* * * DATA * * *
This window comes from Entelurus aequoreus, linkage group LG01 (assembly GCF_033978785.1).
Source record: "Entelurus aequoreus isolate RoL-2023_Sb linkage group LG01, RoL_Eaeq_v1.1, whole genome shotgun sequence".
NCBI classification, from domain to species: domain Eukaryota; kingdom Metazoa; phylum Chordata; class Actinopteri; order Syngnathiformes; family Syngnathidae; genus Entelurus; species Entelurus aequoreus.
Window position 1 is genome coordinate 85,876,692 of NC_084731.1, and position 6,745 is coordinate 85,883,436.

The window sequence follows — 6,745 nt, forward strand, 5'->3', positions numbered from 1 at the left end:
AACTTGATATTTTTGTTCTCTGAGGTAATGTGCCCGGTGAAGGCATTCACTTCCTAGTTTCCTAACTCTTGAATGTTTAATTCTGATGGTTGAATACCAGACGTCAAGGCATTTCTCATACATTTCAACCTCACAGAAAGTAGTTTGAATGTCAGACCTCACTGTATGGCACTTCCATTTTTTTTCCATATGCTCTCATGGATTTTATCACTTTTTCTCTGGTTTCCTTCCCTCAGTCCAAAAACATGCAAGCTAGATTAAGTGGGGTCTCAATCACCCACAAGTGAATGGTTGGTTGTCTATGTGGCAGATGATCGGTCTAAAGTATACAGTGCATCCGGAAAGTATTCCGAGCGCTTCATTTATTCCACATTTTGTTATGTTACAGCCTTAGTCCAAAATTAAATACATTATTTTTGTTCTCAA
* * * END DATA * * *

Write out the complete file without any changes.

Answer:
This window comes from Entelurus aequoreus, linkage group LG01 (assembly GCF_033978785.1).
Source record: "Entelurus aequoreus isolate RoL-2023_Sb linkage group LG01, RoL_Eaeq_v1.1, whole genome shotgun sequence".
NCBI classification, from domain to species: domain Eukaryota; kingdom Metazoa; phylum Chordata; class Actinopteri; order Syngnathiformes; family Syngnathidae; genus Entelurus; species Entelurus aequoreus.
Window position 1 is genome coordinate 85,876,692 of NC_084731.1, and position 6,745 is coordinate 85,883,436.

The window sequence follows — 6,745 nt, forward strand, 5'->3', positions numbered from 1 at the left end:
AACTTGATATTTTTGTTCTCTGAGGTAATGTGCCCGGTGAAGGCATTCACTTCCTAGTTTCCTAACTCTTGAATGTTTAATTCTGATGGTTGAATACCAGACGTCAAGGCATTTCTCATACATTTCAACCTCACAGAAAGTAGTTTGAATGTCAGACCTCACTGTATGGCACTTCCATTTTTTTTCCATATGCTCTCATGGATTTTATCACTTTTTCTCTGGTTTCCTTCCCTCAGTCCAAAAACATGCAAGCTAGATTAAGTGGGGTCTCAATCACCCACAAGTGAATGGTTGGTTGTCTATGTGGCAGATGATCGGTCTAAAGTATACAGTGCATCCGGAAAGTATTCCGAGCGCTTCATTTATTCCACATTTTGTTATGTTACAGCCTTAGTCCAAAATTAAATACATTATTTTTGTTCTCAA